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Dev Psychobiol. 1976 Nov;9(6):569-77.

The effects of tactile and kinesthetic stimulation on neonatal development in the premature infant.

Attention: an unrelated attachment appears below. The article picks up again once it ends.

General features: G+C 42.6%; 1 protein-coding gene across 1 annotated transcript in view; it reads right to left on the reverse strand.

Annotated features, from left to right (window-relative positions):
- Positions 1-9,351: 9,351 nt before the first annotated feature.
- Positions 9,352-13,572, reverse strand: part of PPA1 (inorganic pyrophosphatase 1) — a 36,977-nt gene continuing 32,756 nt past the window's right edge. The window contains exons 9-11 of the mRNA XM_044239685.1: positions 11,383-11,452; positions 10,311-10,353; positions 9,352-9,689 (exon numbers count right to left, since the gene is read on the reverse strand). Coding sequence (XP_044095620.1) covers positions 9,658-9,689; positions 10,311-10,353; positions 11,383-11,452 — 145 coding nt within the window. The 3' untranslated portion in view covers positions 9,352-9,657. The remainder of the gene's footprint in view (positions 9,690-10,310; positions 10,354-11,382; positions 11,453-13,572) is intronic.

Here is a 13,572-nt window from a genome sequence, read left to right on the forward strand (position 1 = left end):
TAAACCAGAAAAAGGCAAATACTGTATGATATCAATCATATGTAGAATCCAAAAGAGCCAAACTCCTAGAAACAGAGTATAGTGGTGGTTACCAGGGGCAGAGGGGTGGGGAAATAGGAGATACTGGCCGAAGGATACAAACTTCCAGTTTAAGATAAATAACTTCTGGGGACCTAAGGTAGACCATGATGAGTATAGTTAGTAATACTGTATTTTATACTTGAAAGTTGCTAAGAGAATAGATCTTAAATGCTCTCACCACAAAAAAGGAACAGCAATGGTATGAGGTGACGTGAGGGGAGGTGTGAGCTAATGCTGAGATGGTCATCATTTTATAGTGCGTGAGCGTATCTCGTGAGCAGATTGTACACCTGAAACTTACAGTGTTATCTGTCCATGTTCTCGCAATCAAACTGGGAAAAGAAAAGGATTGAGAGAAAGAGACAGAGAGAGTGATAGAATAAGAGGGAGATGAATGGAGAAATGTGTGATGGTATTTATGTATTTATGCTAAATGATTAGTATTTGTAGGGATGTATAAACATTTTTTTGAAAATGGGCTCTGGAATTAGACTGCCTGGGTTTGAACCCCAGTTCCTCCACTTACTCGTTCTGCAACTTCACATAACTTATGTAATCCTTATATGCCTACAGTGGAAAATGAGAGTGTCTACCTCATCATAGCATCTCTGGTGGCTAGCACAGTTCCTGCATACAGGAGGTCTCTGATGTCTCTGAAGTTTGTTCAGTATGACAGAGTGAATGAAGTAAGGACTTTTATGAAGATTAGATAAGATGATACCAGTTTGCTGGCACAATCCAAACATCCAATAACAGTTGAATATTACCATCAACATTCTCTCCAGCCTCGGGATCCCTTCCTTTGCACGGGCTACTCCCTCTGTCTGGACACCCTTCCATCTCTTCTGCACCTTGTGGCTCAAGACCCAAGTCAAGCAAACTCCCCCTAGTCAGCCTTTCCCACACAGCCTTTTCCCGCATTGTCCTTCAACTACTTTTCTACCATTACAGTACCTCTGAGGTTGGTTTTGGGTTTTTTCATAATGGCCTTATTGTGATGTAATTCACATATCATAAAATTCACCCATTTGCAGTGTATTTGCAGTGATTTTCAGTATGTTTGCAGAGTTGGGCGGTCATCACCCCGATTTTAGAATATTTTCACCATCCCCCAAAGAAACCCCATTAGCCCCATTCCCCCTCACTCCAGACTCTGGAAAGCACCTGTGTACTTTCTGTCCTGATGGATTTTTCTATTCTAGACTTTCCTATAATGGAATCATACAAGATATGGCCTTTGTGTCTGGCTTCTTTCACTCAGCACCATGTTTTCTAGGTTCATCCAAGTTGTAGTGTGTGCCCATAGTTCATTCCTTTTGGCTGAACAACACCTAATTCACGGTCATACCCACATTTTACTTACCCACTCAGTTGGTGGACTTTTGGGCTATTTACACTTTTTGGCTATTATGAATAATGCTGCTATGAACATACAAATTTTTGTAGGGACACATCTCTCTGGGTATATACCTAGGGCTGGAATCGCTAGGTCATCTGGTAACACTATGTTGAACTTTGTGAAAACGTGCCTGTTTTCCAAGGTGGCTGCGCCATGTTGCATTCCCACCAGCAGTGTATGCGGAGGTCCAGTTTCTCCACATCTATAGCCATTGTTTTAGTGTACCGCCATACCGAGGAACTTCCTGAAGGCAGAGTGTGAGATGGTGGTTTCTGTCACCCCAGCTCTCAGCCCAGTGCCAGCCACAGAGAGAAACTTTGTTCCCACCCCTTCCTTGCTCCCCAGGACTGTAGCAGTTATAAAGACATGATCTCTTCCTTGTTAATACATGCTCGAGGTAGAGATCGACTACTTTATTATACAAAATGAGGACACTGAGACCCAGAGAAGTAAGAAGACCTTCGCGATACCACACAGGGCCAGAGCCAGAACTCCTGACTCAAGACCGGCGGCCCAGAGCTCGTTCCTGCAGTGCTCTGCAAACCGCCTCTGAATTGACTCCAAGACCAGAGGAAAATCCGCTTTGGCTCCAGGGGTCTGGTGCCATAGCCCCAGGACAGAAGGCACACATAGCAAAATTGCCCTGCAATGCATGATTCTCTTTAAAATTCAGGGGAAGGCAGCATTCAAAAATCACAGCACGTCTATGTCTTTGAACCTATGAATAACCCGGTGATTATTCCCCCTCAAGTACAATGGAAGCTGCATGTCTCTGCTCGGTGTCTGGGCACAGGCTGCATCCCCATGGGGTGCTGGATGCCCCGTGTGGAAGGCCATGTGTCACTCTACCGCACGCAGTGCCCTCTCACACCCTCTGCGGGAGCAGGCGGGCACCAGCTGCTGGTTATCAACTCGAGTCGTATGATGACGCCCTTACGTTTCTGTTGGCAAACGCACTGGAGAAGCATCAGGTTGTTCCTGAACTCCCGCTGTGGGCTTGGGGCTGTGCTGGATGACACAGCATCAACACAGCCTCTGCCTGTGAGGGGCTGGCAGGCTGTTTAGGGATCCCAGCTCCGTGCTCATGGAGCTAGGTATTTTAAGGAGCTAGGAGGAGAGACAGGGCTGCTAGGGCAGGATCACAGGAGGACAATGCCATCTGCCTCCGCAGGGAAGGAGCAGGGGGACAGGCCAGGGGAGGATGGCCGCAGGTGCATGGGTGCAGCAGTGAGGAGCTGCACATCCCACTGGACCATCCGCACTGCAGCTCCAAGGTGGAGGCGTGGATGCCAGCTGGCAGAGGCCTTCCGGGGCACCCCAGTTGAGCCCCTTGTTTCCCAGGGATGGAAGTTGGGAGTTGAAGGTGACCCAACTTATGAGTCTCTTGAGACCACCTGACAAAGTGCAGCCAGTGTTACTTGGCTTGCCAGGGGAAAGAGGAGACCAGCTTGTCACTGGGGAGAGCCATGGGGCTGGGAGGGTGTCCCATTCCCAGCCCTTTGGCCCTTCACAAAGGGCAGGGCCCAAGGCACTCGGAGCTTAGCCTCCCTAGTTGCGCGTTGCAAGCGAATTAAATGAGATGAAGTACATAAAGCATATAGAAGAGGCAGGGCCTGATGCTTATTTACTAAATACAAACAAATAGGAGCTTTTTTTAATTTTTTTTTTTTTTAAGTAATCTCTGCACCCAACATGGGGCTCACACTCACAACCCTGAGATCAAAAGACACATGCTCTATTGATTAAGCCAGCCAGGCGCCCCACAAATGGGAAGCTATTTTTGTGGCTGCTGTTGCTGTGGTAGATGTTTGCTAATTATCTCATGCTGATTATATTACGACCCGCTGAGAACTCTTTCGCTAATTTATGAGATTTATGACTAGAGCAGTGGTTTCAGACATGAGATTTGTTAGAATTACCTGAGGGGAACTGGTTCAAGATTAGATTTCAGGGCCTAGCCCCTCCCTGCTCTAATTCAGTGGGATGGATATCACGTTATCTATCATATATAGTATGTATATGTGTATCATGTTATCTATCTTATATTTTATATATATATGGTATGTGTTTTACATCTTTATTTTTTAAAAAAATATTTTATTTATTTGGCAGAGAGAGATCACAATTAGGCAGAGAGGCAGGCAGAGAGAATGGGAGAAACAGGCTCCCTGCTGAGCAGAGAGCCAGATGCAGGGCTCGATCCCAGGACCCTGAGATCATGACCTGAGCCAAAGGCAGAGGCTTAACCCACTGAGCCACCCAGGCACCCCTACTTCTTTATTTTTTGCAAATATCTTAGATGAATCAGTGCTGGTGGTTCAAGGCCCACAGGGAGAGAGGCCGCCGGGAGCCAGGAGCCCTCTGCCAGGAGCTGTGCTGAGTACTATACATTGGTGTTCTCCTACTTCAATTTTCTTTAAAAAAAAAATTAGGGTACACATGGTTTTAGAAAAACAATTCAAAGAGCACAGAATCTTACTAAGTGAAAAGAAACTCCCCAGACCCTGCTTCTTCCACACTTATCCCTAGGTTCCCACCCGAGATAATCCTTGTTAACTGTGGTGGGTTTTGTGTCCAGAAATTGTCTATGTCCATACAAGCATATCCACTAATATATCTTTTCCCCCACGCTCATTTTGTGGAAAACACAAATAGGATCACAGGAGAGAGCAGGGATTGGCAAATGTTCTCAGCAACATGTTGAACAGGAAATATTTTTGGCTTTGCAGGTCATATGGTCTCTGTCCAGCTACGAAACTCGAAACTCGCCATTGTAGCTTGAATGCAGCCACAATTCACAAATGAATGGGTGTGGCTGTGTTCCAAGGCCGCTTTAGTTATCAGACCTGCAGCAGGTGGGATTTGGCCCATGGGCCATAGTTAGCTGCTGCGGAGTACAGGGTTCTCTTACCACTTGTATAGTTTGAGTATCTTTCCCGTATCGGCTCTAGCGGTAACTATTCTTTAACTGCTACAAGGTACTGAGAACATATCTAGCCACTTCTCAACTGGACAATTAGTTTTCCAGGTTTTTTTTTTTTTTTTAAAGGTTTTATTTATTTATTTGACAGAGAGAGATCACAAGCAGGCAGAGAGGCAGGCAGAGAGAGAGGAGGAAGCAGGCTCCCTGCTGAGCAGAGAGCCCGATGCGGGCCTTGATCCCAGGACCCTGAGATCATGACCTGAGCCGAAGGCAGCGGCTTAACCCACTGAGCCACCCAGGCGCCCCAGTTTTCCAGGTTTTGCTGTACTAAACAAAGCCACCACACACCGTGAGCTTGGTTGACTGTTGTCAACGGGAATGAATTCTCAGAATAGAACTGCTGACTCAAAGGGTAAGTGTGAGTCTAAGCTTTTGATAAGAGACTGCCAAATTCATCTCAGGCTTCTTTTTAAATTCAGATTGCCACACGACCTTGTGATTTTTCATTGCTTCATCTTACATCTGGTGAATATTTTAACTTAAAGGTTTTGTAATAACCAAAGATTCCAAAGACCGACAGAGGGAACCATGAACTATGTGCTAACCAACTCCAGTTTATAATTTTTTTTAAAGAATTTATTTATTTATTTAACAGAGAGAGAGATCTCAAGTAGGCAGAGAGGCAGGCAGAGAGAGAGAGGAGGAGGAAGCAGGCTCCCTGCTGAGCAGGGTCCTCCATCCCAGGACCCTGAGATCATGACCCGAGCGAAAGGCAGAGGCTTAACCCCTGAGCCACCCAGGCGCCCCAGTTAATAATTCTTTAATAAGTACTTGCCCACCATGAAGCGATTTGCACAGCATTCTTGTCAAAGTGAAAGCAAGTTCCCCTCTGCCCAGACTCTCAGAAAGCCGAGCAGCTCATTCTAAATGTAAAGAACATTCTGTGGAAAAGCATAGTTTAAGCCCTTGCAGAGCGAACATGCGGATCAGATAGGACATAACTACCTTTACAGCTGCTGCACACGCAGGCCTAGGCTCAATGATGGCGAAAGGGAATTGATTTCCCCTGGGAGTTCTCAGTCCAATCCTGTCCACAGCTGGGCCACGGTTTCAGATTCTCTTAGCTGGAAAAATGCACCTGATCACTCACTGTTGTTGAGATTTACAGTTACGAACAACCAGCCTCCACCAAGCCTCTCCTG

The effects of tactile and kinesthetic stimulation on the neonatal development of 12 premature infants were investigated. Experimental infants received four 15-min periods of tactile and kinesthetic stimulation daily for 10 days. The control infants received only standard, routine nursery care. Data were collected daily on 8 dependent measures: weight, number of feedings, amount of formula intake, body temperature, respiration, heart rate, frequency of voiding, and frequency of stooling. The data analyses revealed significant differences in amount of formula intake and in weight at the end of the treatment period in favor of the experimental infants. Additionally, the experimental infants required significantly fewer feedings during the stimulation period. All others dependent measures were nonsignificant.

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